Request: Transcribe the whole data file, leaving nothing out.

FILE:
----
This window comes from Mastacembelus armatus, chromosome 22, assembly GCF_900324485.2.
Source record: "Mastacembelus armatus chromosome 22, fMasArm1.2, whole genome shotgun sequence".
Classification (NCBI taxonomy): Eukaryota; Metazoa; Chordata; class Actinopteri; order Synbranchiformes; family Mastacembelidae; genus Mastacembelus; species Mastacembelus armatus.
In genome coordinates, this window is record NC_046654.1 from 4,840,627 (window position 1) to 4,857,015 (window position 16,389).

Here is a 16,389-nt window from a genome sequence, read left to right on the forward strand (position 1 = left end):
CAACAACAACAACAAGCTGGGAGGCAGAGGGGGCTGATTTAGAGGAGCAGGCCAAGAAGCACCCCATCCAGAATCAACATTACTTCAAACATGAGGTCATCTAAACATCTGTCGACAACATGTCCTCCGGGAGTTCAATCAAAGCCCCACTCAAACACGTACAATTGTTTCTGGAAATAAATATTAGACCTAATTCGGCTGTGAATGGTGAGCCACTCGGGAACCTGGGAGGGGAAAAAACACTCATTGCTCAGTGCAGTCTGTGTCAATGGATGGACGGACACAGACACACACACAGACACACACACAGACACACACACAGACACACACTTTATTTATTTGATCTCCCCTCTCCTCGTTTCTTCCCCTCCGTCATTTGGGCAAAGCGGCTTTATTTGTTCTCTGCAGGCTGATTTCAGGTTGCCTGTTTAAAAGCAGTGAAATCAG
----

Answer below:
This window comes from Mastacembelus armatus, chromosome 22, assembly GCF_900324485.2.
Source record: "Mastacembelus armatus chromosome 22, fMasArm1.2, whole genome shotgun sequence".
Classification (NCBI taxonomy): Eukaryota; Metazoa; Chordata; class Actinopteri; order Synbranchiformes; family Mastacembelidae; genus Mastacembelus; species Mastacembelus armatus.
In genome coordinates, this window is record NC_046654.1 from 4,840,627 (window position 1) to 4,857,015 (window position 16,389).

Here is a 16,389-nt window from a genome sequence, read left to right on the forward strand (position 1 = left end):
CAACAACAACAACAAGCTGGGAGGCAGAGGGGGCTGATTTAGAGGAGCAGGCCAAGAAGCACCCCATCCAGAATCAACATTACTTCAAACATGAGGTCATCTAAACATCTGTCGACAACATGTCCTCCGGGAGTTCAATCAAAGCCCCACTCAAACACGTACAATTGTTTCTGGAAATAAATATTAGACCTAATTCGGCTGTGAATGGTGAGCCACTCGGGAACCTGGGAGGGGAAAAAACACTCATTGCTCAGTGCAGTCTGTGTCAATGGATGGACGGACACAGACACACACACAGACACACACACAGACACACACACAGACACACACTTTATTTATTTGATCTCCCCTCTCCTCGTTTCTTCCCCTCCGTCATTTGGGCAAAGCGGCTTTATTTGTTCTCTGCAGGCTGATTTCAGGTTGCCTGTTTAAAAGCAGTGAAATCAG